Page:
• Sun
    Oct 08
    10:30 am -
    11:00 am

The Filmosophers movie talk

Blade Runner 2049 opens this weekend. The 1982 original is one of our all-time Blade Runner 2049 posterfaves and this (very) long awaited sequel has been our most anticipated film all year long. We saw it and look forward to giving our re-view of this film instead of the usual pre-view. We agree with most of the excellent reviews: "Super-stylish and deeply human - even with androids and holograms around - the spectacular follow-up takes the detective story of the first film and turns it into a grand mythology of identity, memory, creation and revolution." "Immersing you in a complete wow, Blade Runner 2049 is the thinking person's sci-fi event of the year." "It takes on the themes and universe set forth in the original, then builds on them, and manages to live up to the massive expectations that greet it. This is no replicant, it's the real deal." We have already gone on record predicting Roger Deakins will win the Oscar for "Best Cinematography" (after 13 previous nominations w/o a win.) But did we enjoy this film achievement as much as admire it? There's much to discuss about Blade Runner 2049.

We'll also preview other new releases, including The Florida Project. "Director Sean Baker crafts one of the best and toughest films about childhood ever and gives a never-better Willem Dafoe a clear shot at an Oscar." - Peter Travers, Rolling Stone. Also, the "charming" documentary Faces, Places (Visages, Villages). "Sheer perfection. French New Wave veteran Agnes Varda and the young photographer JR leap fearlessly into the art of making art in the year's best and most beguiling doc." "Agnès Varda and JR's film develops into something approaching a manifesto for the possibility of shared happiness."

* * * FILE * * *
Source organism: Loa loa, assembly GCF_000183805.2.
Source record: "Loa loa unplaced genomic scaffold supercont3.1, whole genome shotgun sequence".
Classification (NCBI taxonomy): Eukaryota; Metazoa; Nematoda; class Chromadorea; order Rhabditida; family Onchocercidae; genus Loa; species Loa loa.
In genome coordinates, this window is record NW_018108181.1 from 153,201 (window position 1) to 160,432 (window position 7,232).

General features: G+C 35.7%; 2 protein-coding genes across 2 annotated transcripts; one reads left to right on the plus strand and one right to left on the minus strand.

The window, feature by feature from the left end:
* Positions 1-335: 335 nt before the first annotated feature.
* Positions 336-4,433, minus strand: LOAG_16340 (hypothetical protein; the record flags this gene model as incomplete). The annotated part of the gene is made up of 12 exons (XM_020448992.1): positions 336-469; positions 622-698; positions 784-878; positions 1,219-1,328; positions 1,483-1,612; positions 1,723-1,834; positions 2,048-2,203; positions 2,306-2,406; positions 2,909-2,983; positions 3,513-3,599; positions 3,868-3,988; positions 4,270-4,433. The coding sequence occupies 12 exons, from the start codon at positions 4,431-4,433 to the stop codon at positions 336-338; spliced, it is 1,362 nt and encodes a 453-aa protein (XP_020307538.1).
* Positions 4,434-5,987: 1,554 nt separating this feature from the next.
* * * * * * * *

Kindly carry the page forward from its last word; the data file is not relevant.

Also, what we've seen (Score: A Film Music Documentary) and more on the Filmosophers, with Chris Busch & Bruce Miller, "where we give our filmosophy of the movies and have filmosophical discussions."

Sometimes to love someone, you got to be a stranger. - Deckard, Blade Runner 2049

Filmosopher listeners know that we're big supporters of the current regeneration of Wonder Women posterthe Sacred Feminine, as manifest in films. After all it is our knowing - to you our opinion - that the Sacred Feminine is what's bringing in Sat Yuga. As filmosophers, we've been anticipating an increase in cinema's proto-feminists. By all accounts Wonder Woman appears to be a powerful expression of feminine potency, directed by Patty Jenkins, starring Gal Gadot, all wrapped in an "inspiring, hopeful, blistering, and compassionate" blockbuster movie.

"Wonder Woman is a cut above nearly all the superhero movies that have been trotted out over the past few summers." - Time Magazine "Director Patty Jenkins and her collaborators have taken the well-worn superhero origin story and invested it with a rich, sometimes revelatory depth of feeling." - LA Times "The moviegoing world deserves the best that Hollywood can deliver, and this time we've pretty much got it." - Wall Street Journal. "Witnessing such feminine power is mind-boggling and awe-inspiring" - Tribune News "Your daughters should love it -- and so should your sons." - Boston Globe "What lingers ... is the feeling of hope that the movie brings, that it someday might be possible for female rationality to defeat male brutality." - San Francisco Chronicle